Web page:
The free homestead law has been called the most important act for the welfare of the people ever passed in the United States.
In 1852 a political group, called the Free Soil party, demanded free homesteads for the people. In 1854 the first free homestead bill was introduced in Congress by Congressman Galusha A. Grow of Pennsylvania. The people of the West and poor people everywhere were in favor of the bill; however, there was strong opposition.
The first Homestead Act required the settler to pay twenty-five cents an acre for his land and was passed by Congress in 1860; however, the bill was vetoed by President Buchanan.
It was not until May 20, 1862, that the free Homestead Act was finally passed and signed by then President Abraham Lincoln. The law took effect on January 1, 1863.
Under this law any man or woman twenty-one years old or the head of a family could have 160 acres of undeveloped land by living on it five years and paying eighteen dollars in fees. They were also required to build a home, make improvements and farm the land before they could own it outright. Alternatively, the homesteader could purchase the land for $1.25 per acre after having lived on the land for six months.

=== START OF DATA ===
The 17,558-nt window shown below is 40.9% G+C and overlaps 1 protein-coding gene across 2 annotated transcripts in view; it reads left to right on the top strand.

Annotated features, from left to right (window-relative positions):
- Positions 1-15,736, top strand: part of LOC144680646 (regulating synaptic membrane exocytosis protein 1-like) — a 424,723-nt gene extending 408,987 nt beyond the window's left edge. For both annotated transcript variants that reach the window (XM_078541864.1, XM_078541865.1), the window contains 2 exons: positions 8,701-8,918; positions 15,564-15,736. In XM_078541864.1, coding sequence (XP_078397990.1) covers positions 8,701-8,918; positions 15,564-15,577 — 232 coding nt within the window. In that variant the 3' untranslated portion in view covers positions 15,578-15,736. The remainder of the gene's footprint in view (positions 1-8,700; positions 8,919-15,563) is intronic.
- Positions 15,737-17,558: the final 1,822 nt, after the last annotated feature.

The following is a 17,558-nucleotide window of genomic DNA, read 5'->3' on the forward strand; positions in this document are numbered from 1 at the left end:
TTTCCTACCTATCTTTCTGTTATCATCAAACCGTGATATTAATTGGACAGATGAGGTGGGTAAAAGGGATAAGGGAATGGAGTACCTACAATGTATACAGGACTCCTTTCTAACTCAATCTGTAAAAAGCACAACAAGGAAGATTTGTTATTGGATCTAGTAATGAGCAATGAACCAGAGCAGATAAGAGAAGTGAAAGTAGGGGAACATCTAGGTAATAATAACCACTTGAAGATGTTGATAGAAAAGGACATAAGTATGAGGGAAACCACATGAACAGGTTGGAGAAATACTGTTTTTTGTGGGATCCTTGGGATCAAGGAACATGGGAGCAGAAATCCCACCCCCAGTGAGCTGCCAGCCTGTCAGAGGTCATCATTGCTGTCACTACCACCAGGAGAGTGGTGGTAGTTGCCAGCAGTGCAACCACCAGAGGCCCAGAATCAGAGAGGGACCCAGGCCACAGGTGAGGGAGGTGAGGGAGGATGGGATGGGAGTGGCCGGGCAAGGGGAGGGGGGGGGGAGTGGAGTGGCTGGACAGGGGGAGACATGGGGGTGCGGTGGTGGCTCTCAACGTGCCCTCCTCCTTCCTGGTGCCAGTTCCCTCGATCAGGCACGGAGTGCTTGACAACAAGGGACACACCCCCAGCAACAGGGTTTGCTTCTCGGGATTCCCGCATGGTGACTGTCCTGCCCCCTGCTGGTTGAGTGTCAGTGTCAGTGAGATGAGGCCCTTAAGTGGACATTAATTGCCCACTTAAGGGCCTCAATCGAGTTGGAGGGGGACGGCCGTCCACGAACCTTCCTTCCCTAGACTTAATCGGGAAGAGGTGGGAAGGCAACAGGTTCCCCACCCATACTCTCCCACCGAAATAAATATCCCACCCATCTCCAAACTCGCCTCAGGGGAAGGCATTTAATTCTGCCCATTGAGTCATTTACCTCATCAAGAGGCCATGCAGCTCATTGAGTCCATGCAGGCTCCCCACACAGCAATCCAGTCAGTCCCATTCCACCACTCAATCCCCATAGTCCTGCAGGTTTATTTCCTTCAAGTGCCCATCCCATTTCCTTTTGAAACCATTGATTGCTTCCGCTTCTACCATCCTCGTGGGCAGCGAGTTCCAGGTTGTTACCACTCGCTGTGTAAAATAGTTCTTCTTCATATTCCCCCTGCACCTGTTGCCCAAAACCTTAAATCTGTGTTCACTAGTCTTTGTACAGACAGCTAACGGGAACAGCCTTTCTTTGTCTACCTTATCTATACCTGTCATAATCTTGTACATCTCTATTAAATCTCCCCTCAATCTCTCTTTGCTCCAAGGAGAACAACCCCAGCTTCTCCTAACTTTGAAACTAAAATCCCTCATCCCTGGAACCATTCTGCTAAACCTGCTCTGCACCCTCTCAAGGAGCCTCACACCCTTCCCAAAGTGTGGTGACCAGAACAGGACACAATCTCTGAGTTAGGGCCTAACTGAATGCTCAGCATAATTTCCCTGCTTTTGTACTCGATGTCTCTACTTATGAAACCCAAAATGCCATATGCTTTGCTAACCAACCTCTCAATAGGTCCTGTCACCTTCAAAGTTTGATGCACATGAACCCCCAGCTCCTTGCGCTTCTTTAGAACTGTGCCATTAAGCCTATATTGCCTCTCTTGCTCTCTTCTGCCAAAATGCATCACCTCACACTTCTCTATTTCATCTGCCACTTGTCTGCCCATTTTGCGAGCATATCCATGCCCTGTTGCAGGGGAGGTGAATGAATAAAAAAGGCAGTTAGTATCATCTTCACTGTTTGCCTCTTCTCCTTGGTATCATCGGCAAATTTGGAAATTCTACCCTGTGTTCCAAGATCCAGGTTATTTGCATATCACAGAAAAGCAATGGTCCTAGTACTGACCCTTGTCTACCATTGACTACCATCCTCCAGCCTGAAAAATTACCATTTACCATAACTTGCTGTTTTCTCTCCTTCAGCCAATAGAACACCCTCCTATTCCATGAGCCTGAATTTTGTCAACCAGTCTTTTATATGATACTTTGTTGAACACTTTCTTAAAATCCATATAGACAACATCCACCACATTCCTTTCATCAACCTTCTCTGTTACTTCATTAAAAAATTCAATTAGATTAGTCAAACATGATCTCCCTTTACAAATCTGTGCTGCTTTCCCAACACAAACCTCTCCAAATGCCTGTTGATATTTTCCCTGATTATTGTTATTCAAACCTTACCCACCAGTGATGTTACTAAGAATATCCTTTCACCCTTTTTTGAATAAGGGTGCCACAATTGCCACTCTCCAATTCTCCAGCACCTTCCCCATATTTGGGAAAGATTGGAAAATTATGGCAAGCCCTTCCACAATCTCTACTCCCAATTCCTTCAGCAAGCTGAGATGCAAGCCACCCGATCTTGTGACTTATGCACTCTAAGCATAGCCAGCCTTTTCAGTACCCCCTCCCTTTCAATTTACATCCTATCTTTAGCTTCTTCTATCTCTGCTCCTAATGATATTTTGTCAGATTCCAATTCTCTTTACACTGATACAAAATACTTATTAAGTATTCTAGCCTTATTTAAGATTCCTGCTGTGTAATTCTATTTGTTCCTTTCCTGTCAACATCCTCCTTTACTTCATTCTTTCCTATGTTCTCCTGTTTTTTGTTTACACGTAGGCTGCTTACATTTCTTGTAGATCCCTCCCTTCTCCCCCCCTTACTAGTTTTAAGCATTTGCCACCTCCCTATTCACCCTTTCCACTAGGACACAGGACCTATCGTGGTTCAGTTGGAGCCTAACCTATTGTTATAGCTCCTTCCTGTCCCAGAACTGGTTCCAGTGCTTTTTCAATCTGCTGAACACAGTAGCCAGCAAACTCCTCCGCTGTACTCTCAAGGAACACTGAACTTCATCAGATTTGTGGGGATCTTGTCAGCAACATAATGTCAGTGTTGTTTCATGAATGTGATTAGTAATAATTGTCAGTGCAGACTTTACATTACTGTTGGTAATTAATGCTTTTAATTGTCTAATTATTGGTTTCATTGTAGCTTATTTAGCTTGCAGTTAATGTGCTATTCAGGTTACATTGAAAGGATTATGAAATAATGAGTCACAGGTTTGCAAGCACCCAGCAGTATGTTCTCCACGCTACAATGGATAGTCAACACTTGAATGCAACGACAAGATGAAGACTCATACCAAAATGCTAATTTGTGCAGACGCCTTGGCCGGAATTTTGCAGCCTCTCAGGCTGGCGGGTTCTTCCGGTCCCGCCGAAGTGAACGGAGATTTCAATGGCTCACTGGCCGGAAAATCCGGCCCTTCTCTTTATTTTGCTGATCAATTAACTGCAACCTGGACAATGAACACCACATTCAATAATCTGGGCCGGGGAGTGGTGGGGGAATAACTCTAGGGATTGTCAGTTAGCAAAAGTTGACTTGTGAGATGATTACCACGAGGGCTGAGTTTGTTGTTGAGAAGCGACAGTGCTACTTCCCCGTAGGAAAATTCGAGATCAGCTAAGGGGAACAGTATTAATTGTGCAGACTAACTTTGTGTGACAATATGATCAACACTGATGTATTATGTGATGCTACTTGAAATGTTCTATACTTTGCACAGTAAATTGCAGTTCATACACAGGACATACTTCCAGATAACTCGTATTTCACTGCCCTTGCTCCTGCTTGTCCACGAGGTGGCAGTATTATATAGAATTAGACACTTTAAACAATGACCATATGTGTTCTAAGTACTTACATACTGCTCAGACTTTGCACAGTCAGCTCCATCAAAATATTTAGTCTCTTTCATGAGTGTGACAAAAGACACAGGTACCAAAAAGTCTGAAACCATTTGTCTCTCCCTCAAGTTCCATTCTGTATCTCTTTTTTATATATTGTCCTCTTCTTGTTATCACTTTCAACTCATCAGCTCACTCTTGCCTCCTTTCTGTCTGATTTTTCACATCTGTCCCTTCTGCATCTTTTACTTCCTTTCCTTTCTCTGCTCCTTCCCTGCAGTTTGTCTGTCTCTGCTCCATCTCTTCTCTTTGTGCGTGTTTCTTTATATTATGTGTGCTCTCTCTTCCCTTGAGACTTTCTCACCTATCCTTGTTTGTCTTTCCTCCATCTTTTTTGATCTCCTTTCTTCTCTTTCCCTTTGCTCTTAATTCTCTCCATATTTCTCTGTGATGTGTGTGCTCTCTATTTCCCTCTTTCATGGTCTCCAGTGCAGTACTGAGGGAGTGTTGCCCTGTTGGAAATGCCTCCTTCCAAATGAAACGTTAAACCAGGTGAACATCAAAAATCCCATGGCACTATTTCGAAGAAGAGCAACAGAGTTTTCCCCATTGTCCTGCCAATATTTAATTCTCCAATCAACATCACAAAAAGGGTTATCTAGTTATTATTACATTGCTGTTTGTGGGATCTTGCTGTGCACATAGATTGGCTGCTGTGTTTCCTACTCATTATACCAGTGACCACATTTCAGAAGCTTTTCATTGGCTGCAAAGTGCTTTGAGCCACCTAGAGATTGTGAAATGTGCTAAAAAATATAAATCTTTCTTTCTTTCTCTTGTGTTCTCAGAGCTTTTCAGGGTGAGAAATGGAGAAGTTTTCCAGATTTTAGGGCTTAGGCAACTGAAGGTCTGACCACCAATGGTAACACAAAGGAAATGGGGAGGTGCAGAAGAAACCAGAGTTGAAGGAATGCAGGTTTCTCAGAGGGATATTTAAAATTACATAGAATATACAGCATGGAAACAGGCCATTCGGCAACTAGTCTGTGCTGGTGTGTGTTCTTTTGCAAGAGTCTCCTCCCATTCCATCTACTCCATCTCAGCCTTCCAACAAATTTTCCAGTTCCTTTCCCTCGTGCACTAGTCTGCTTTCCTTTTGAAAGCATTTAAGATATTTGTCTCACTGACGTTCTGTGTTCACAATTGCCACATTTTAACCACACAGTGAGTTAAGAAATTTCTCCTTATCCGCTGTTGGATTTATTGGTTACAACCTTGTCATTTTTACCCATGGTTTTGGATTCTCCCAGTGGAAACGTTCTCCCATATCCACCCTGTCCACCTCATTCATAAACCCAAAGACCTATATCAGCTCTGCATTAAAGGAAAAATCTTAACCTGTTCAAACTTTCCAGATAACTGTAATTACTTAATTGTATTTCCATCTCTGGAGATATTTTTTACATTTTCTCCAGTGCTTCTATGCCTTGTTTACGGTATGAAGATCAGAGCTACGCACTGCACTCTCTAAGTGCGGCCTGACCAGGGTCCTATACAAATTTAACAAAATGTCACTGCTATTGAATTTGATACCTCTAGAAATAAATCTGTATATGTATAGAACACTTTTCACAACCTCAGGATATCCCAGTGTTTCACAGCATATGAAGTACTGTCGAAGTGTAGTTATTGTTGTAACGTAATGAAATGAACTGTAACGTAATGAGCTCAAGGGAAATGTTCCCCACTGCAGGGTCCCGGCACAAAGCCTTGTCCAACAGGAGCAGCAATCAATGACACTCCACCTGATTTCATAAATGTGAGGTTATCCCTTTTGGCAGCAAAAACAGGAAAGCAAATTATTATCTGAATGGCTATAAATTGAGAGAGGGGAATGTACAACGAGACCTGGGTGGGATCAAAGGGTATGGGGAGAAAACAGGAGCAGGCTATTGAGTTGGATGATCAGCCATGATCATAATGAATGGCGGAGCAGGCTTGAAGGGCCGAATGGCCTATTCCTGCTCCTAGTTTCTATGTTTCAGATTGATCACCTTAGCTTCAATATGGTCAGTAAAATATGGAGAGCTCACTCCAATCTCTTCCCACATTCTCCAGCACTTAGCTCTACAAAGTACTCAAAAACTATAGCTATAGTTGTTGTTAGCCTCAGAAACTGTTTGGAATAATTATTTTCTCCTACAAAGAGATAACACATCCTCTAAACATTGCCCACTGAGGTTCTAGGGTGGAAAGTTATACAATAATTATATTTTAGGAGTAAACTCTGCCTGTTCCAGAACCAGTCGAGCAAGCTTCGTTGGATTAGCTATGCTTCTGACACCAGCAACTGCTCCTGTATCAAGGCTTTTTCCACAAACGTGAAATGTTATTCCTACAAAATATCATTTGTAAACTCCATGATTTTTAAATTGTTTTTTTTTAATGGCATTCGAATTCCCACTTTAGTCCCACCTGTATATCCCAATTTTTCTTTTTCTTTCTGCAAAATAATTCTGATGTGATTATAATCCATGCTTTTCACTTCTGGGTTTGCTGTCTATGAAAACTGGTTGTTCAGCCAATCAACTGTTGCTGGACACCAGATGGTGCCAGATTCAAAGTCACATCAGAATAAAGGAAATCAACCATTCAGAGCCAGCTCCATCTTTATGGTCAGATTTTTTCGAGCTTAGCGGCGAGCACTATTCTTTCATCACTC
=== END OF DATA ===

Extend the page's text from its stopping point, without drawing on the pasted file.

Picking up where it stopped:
The first claim under the Homestead Act was made by Daniel Freeman for a farm in Nebraska on January 1, 1863. Today, Freeman’s homestead continues to stand as the Homestead National Monument near Beatrice, Nebraska. Freeman lived on and worked the land until his death on December 30, 1908. His wife Agnes continued to live on the homestead until shortly before her death in 1931. In 1936, by an act of the United States Congress, the site of Freeman’s homestead was recognized as the “first” homestead in the United States when it was designated as the Homestead National Monument of America.
Settlers from all walks of life including newly arrived immigrants, farmers without land of their own from the East, single women and former slaves came to meet the requirements.
People interested in Homesteading first had to file their intentions at the nearest Land Office and after a check for any ownership claims, the prospector paid a filing fee of $10 to claim the land temporarily, as well as a $2 commission to the land agent.
When all requirements had been completed and the homesteader was ready the take legal possession, the homesteader found two neighbors or friends willing to vouch for the truth of his or her statements regarding land improvement and sign the “proof” document.
After successful completion of this final form and payment of a $6 fee, the homesteader received the patent for the land, signed with the name of the current President of the United States. This paper was often proudly displayed on a cabin wall and represented the culmination of hard work and determination.
By the end of the 19th century, over 570 million acres remained open to settlement, but very little of this was usable for agriculture. As the Frontier moved west onto the arid Great Plains, the amount of land a homesteader was allowed to claim was increased to 640 acres.